The SHAMBA tool has been developed by the tropical land use team at the University of Edinburgh with the aim of putting land use GHG analyses at the fingertips of smallholder farmers, with less need for technical specialists. This tool was developed for the purpose of accounting for changes in soil and woody biomass carbon stocks and GHG emissions due to changing agricultural practices and tree planting.
Soil carbon and woody biomass changes are modelled with simple quasi-process-based approaches, whilst emissions from other sources (e.g. biomass burning, the use of fertilisers) are accounted for using simpler (IPCC Tier 1-type) approaches.
The model consists of three sub-models, one for soil, crops and woody biomass, working on a per hectare basis.
A key issue with current GHG accounting approaches is that their complexity makes the costly and inaccessible to non-specialists, including smallholder farmers. SHAMBA addresses this issue through being pre-parametrised and through a basic user interface.
To run the tool, users only need simple easily collected activity data – the type of data that is normally collected in the course of agroforestry or conservation agriculture projects.
The SHAMBA tool contains databases of emission factors, tree allometry, climate and soil information which means that the user does not need access to the scientific literature to generate state of the art estimates.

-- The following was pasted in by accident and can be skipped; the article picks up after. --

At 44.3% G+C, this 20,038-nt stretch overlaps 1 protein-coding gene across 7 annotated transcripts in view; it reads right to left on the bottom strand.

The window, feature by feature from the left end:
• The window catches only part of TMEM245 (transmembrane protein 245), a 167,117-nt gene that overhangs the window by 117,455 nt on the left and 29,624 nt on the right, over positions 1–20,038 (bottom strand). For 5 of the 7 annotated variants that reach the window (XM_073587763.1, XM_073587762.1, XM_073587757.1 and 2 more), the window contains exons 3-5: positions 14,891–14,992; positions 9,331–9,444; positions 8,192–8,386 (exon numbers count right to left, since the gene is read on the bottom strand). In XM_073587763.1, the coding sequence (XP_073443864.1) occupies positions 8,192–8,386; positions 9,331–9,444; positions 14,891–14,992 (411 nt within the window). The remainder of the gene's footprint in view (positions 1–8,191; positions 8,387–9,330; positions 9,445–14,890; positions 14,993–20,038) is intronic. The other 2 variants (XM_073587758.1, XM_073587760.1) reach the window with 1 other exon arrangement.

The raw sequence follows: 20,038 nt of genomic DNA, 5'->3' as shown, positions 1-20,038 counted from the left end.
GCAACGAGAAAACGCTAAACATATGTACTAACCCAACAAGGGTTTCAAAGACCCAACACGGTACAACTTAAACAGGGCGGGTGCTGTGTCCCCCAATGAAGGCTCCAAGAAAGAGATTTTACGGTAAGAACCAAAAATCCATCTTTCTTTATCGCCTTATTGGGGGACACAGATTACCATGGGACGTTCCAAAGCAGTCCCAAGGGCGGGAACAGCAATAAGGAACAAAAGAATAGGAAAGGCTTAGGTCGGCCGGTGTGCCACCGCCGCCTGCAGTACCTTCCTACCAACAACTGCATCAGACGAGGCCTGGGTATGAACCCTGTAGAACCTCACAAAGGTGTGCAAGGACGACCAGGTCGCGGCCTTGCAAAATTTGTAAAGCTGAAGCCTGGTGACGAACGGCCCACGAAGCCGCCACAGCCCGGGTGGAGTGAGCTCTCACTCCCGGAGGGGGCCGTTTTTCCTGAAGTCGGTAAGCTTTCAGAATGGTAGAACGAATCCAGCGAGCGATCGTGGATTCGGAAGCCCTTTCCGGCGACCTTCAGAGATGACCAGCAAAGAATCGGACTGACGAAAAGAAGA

SHAMBA is designed to model a baseline scenario (where land management activities continue as business as usual) and an intervention scenario consisting of activities that can be described as Climate Smart Agricultural practices (CSA), including: conservation agriculture; agroforestry; and other tree planting.
It models the changes in carbon stocks in soils and woody biomass, and the GHG emissions from biomass burning, plant nitrogen inputs to soils, and fertiliser use over the accounting period for baseline and intervention activities. Net emissions and removals are calculated on a yearly basis for the length of the accounting period, in units of tonnes of carbon dioxide equivalent (CO2e) per hectare.
Version one of the SHAMBA model is designed to work with smallholder systems in sub-Saharan Africa.
Terms & Conditions
Access to the ‘Small-holder agriculture mitigation benefit assessment tool’ and user guide will be provided following acceptance of the University's Open Technology standard terms and conditions.
University Services Available
Collaborative research and consultancy support is available for this technology on a commercial basis. Please get in touch to discuss your requirements.